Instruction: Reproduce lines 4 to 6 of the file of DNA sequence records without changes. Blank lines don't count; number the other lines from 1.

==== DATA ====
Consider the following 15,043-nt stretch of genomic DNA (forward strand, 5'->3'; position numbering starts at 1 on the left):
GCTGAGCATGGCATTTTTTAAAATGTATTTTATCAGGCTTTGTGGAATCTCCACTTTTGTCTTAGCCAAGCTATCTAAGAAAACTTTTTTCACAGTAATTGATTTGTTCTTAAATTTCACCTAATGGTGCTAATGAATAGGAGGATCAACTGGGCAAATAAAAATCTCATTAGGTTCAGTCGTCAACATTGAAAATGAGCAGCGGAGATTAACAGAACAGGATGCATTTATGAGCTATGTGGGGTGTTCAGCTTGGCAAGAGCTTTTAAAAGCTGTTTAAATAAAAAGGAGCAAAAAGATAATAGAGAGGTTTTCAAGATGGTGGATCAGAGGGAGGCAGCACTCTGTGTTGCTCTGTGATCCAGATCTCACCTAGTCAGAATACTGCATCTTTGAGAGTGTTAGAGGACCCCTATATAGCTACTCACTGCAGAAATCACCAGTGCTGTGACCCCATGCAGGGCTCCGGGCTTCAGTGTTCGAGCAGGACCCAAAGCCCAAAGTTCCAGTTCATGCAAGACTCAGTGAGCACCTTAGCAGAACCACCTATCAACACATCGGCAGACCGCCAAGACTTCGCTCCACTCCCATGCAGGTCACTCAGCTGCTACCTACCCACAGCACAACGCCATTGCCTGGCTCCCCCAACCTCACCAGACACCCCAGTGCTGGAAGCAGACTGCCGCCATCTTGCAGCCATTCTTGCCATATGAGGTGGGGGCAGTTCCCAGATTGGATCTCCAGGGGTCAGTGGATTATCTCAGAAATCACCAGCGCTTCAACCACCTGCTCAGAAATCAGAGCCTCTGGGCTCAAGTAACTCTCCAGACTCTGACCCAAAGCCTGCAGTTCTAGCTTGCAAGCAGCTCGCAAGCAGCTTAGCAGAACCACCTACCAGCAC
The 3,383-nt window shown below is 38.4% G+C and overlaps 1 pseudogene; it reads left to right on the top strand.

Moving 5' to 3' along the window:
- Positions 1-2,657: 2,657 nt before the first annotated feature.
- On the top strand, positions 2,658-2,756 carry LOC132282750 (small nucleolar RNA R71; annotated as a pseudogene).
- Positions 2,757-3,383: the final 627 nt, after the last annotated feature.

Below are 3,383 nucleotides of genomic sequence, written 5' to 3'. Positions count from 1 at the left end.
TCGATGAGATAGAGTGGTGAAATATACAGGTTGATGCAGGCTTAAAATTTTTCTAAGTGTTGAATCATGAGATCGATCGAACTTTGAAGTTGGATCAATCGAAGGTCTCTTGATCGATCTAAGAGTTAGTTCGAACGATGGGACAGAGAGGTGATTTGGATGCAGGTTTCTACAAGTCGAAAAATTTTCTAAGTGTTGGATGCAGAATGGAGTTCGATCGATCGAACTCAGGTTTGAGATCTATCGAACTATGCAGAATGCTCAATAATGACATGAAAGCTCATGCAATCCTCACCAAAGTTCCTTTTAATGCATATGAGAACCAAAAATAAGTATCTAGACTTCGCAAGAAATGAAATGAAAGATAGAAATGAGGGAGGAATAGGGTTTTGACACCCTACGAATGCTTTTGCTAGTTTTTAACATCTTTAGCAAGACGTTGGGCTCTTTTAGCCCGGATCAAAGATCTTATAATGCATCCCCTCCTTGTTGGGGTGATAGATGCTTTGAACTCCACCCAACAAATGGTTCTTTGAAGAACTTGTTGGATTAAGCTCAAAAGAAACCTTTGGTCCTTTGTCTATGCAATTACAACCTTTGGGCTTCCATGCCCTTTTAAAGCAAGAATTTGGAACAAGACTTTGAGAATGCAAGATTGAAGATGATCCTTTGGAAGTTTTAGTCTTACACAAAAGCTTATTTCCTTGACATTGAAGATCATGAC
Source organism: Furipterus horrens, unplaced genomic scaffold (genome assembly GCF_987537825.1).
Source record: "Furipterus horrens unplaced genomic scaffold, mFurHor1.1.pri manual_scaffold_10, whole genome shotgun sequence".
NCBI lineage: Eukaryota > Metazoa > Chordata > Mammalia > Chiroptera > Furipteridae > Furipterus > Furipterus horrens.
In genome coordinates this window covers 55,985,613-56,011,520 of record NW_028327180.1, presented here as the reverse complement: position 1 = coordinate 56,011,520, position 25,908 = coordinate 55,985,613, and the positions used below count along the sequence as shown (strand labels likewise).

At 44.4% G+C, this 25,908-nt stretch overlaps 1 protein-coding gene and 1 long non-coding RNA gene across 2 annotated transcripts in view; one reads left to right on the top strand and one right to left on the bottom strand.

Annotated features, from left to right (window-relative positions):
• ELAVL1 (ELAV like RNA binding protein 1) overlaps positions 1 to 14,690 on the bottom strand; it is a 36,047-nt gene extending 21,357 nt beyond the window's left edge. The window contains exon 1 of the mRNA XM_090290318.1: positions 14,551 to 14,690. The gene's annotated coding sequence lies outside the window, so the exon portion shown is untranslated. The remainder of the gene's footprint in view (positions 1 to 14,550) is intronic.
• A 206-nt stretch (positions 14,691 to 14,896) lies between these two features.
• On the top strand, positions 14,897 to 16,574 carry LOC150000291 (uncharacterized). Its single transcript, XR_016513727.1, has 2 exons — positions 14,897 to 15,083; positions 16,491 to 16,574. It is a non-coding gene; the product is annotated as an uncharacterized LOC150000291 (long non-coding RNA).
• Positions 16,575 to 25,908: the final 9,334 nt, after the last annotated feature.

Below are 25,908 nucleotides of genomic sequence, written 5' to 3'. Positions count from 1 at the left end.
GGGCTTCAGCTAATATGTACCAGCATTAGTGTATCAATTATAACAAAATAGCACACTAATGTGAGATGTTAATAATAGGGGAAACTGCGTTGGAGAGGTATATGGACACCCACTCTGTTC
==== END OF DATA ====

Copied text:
Moving 5' to 3' along the window:
- Positions 1-2,657: 2,657 nt before the first annotated feature.
- On the top strand, positions 2,658-2,756 carry LOC132282750 (small nucleolar RNA R71; annotated as a pseudogene).